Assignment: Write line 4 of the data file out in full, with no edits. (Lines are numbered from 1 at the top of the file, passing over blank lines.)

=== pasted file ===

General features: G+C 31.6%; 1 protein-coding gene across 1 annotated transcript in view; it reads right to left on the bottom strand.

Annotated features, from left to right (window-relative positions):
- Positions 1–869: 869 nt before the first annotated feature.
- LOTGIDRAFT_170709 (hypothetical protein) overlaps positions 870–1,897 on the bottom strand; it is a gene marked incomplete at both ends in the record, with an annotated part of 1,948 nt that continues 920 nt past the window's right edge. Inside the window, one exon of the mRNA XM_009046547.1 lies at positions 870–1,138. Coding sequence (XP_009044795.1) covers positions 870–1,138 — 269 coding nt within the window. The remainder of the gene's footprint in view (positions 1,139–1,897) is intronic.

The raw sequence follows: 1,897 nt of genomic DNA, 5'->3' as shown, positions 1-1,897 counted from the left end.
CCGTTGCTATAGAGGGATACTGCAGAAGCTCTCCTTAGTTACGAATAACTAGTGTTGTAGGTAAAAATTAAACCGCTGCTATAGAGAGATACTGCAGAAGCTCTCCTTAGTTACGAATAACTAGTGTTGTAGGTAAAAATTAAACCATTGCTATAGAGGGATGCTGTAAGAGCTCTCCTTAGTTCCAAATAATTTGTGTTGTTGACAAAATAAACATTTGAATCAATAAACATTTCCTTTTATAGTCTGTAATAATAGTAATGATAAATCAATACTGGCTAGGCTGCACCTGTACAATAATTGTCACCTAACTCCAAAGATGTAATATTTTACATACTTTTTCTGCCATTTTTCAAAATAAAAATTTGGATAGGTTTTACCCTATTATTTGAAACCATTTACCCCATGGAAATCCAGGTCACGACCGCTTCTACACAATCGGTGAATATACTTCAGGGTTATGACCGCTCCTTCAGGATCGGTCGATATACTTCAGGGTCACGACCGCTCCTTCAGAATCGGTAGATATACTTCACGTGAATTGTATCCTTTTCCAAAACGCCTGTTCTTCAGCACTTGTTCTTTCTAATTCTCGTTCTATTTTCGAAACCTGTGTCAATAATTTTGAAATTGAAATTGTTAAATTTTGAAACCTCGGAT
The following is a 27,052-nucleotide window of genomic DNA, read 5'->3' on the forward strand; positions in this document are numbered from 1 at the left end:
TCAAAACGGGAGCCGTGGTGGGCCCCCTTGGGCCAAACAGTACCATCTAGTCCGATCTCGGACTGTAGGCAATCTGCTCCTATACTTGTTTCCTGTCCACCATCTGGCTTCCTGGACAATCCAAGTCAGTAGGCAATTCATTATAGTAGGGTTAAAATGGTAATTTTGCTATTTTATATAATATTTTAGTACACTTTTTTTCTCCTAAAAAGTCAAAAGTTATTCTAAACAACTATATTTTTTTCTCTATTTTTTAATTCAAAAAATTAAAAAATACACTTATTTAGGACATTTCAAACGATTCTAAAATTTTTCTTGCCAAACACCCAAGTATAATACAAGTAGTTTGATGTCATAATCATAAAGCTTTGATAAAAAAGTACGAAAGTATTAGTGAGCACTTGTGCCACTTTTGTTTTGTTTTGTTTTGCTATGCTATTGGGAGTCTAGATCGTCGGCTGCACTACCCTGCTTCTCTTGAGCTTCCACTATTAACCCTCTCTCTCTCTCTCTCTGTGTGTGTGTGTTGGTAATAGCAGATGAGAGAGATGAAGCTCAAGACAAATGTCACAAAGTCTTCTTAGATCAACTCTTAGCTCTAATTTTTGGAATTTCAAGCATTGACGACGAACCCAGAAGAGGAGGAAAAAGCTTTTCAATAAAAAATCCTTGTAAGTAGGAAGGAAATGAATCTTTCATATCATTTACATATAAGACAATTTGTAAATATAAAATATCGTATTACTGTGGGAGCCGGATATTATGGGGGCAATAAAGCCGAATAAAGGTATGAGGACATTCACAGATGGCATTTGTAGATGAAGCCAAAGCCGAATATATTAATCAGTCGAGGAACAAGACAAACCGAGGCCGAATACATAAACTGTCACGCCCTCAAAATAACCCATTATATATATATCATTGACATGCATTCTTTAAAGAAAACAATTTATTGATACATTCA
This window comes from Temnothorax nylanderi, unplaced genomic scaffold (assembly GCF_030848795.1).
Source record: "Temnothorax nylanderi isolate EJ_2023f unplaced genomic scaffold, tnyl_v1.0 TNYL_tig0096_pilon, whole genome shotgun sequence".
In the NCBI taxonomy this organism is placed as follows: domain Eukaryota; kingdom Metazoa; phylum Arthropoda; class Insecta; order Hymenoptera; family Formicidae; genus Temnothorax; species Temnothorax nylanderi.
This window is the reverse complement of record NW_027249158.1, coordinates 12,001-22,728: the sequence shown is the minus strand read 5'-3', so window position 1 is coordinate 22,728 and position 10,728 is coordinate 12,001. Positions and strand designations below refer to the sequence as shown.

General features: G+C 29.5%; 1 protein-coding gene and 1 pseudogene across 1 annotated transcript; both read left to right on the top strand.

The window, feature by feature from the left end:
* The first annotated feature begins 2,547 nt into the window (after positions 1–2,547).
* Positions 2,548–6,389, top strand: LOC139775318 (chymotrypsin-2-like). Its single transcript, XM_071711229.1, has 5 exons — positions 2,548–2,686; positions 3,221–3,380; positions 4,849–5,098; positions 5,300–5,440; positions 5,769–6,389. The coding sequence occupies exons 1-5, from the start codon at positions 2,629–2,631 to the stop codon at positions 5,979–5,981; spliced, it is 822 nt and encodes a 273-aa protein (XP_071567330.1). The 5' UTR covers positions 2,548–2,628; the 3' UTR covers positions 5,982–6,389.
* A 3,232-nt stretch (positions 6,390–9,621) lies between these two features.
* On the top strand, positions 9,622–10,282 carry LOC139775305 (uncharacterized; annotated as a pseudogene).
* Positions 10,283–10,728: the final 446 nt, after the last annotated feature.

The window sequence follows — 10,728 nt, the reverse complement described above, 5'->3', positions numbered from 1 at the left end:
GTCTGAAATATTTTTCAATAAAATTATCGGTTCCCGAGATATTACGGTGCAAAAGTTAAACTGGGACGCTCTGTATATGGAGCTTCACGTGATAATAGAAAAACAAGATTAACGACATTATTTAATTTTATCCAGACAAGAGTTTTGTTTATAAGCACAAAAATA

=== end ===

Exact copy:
- LOTGIDRAFT_170709 (hypothetical protein) overlaps positions 870–1,897 on the bottom strand; it is a gene marked incomplete at both ends in the record, with an annotated part of 1,948 nt that continues 920 nt past the window's right edge. Inside the window, one exon of the mRNA XM_009046547.1 lies at positions 870–1,138. Coding sequence (XP_009044795.1) covers positions 870–1,138 — 269 coding nt within the window. The remainder of the gene's footprint in view (positions 1,139–1,897) is intronic.